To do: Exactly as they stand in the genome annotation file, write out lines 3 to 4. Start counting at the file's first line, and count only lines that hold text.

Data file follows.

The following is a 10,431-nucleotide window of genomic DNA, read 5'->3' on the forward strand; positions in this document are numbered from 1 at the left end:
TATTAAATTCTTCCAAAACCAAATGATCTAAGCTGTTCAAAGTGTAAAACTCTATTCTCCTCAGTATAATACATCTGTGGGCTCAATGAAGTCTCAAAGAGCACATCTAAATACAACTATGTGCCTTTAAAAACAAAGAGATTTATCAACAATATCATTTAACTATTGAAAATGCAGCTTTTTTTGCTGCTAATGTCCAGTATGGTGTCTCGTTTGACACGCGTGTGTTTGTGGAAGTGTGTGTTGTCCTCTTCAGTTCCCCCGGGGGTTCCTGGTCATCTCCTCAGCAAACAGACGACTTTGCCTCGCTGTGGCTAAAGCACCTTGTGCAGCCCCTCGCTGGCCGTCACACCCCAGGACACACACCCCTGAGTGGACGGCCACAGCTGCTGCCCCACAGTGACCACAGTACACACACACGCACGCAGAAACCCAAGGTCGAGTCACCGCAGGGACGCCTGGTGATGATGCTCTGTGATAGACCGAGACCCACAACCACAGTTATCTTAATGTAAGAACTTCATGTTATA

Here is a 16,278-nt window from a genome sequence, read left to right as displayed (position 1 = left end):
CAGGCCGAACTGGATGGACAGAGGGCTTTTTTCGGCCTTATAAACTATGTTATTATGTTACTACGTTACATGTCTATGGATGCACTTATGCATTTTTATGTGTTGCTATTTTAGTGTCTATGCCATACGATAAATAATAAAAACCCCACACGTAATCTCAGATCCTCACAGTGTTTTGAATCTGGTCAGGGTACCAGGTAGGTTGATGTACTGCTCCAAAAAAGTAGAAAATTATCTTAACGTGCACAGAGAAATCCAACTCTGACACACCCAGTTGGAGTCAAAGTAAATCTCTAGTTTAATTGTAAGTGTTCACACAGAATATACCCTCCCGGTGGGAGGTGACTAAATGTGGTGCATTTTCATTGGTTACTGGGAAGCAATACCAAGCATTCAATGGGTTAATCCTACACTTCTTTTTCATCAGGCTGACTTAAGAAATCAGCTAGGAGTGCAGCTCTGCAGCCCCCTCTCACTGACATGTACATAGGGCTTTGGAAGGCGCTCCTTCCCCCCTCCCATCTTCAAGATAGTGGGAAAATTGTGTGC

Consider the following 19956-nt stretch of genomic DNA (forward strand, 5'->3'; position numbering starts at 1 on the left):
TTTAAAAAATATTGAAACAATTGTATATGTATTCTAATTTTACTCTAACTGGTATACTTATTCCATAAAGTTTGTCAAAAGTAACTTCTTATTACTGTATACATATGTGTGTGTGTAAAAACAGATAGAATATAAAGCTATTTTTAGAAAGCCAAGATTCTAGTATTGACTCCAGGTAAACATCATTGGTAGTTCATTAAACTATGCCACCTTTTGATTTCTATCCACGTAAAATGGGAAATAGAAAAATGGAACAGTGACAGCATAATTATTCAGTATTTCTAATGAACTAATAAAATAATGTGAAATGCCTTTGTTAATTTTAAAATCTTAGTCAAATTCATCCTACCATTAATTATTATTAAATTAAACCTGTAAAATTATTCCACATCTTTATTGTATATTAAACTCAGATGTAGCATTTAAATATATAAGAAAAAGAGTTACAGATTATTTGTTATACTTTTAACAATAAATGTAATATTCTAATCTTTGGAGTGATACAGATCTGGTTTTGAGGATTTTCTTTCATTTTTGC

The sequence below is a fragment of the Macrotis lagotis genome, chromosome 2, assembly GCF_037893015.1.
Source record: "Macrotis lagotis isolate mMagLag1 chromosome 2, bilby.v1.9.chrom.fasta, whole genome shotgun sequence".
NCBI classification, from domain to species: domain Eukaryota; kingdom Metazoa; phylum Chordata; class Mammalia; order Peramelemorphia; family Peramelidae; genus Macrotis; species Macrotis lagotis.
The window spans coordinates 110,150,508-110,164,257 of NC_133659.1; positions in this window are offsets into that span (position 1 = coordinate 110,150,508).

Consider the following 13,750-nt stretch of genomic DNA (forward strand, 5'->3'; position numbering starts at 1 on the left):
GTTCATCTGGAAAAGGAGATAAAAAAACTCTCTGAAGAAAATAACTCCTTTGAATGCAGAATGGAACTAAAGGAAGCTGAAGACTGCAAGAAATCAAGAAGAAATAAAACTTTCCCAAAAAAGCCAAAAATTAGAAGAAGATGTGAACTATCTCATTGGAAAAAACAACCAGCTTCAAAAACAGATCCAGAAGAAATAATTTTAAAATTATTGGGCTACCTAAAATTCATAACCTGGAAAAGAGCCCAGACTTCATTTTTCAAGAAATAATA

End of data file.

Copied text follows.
Here is a 16,278-nt window from a genome sequence, read left to right as displayed (position 1 = left end):
CAGGCCGAACTGGATGGACAGAGGGCTTTTTTCGGCCTTATAAACTATGTTATTATGTTACTACGTTACATGTCTATGGATGCACTTATGCATTTTTATGTGTTGCTATTTTAGTGTCTATGCCATACGATAAATAATAAAAACCCCACACGTAATCTCAGATCCTCACAGTGTTTTGAATCTGGTCAGGGTACCAGGTAGGTTGATGTACTGCTCCAAAAAAGTAGAAAATTATCTTAACGTGCACAGAGAAATCCAACTCTGACACACCCAGTTGGAGTCAAAGTAAATCTCTAGTTTAATTGTAAGTGTTCACACAGAATATACCCTCCCGGTGGGAGGTGACTAAATGTGGTGCATTTTCATTGGTTACTGGGAAGCAATACCAAGCATTCAATGGGTTAATCCTACACTTCTTTTTCATCAGGCTGACTTAAGAAATCAGCTAGGAGTGCAGCTCTGCAGCCCCCTCTCACTGACATGTACATAGGGCTTTGGAAGGCGCTCCTTCCCCCCTCCCATCTTCAAGATAGTGGGAAAATTGTGTGC